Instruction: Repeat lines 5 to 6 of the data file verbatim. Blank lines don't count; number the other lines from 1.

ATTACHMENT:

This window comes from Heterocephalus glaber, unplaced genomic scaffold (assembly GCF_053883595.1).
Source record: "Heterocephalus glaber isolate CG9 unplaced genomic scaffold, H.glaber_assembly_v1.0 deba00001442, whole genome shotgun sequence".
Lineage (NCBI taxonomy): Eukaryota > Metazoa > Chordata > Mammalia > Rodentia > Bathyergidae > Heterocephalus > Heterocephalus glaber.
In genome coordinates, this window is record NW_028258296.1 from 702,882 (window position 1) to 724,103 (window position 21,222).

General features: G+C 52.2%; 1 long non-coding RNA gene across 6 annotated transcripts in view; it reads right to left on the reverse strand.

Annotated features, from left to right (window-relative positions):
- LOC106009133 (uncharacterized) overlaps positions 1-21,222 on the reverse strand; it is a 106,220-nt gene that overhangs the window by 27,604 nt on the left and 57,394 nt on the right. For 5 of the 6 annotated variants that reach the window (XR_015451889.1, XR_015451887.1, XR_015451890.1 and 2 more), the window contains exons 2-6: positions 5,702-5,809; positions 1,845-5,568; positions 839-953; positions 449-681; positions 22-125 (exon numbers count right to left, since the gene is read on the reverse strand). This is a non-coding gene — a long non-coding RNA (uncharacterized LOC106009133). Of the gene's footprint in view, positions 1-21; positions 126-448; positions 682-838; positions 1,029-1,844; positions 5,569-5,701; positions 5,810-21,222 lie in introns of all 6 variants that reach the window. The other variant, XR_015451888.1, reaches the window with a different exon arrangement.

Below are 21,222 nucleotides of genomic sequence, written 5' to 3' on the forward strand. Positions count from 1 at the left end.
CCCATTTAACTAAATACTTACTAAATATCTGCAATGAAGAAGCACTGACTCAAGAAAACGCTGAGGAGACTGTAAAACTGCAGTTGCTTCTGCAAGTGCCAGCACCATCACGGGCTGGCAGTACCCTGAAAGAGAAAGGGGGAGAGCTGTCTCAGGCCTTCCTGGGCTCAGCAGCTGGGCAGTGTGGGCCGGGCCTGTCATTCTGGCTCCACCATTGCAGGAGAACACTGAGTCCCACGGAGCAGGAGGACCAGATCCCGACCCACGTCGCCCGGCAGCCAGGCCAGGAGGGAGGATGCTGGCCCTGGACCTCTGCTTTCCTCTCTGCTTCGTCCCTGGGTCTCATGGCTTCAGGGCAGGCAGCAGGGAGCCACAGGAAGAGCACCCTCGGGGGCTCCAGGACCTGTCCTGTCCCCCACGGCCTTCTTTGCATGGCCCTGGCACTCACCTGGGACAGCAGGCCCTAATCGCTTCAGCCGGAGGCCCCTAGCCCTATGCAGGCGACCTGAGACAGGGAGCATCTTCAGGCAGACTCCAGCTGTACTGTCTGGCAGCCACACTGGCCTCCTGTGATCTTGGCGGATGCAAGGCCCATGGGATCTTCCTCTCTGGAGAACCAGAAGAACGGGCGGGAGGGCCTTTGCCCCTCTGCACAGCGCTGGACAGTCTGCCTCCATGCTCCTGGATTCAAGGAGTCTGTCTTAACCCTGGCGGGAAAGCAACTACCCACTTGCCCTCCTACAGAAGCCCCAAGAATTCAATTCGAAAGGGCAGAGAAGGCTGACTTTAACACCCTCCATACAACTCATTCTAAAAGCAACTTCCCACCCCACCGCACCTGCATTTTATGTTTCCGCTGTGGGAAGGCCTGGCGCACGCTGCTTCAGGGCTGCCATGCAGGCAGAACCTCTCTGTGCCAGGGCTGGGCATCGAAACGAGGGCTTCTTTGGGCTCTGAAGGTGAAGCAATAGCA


General features: G+C 52.2%; 1 long non-coding RNA gene across 6 annotated transcripts in view; it reads right to left on the reverse strand.

Annotated features, from left to right (window-relative positions):